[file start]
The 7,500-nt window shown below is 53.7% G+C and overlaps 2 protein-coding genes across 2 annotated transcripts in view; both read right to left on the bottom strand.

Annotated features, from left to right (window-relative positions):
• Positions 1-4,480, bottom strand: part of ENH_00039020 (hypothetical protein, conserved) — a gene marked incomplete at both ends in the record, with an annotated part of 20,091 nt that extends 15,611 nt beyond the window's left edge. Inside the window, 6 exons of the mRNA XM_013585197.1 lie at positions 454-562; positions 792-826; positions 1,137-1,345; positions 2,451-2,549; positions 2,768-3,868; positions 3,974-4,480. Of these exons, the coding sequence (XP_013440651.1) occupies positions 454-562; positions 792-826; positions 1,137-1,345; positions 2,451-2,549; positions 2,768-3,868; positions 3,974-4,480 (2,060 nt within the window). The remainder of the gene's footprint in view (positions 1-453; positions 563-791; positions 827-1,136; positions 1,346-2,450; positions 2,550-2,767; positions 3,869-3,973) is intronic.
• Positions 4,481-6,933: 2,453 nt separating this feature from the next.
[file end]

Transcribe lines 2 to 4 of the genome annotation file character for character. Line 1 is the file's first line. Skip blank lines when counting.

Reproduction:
Annotated features, from left to right (window-relative positions):
• Positions 1-4,480, bottom strand: part of ENH_00039020 (hypothetical protein, conserved) — a gene marked incomplete at both ends in the record, with an annotated part of 20,091 nt that extends 15,611 nt beyond the window's left edge. Inside the window, 6 exons of the mRNA XM_013585197.1 lie at positions 454-562; positions 792-826; positions 1,137-1,345; positions 2,451-2,549; positions 2,768-3,868; positions 3,974-4,480. Of these exons, the coding sequence (XP_013440651.1) occupies positions 454-562; positions 792-826; positions 1,137-1,345; positions 2,451-2,549; positions 2,768-3,868; positions 3,974-4,480 (2,060 nt within the window). The remainder of the gene's footprint in view (positions 1-453; positions 563-791; positions 827-1,136; positions 1,346-2,450; positions 2,550-2,767; positions 3,869-3,973) is intronic.
• Positions 4,481-6,933: 2,453 nt separating this feature from the next.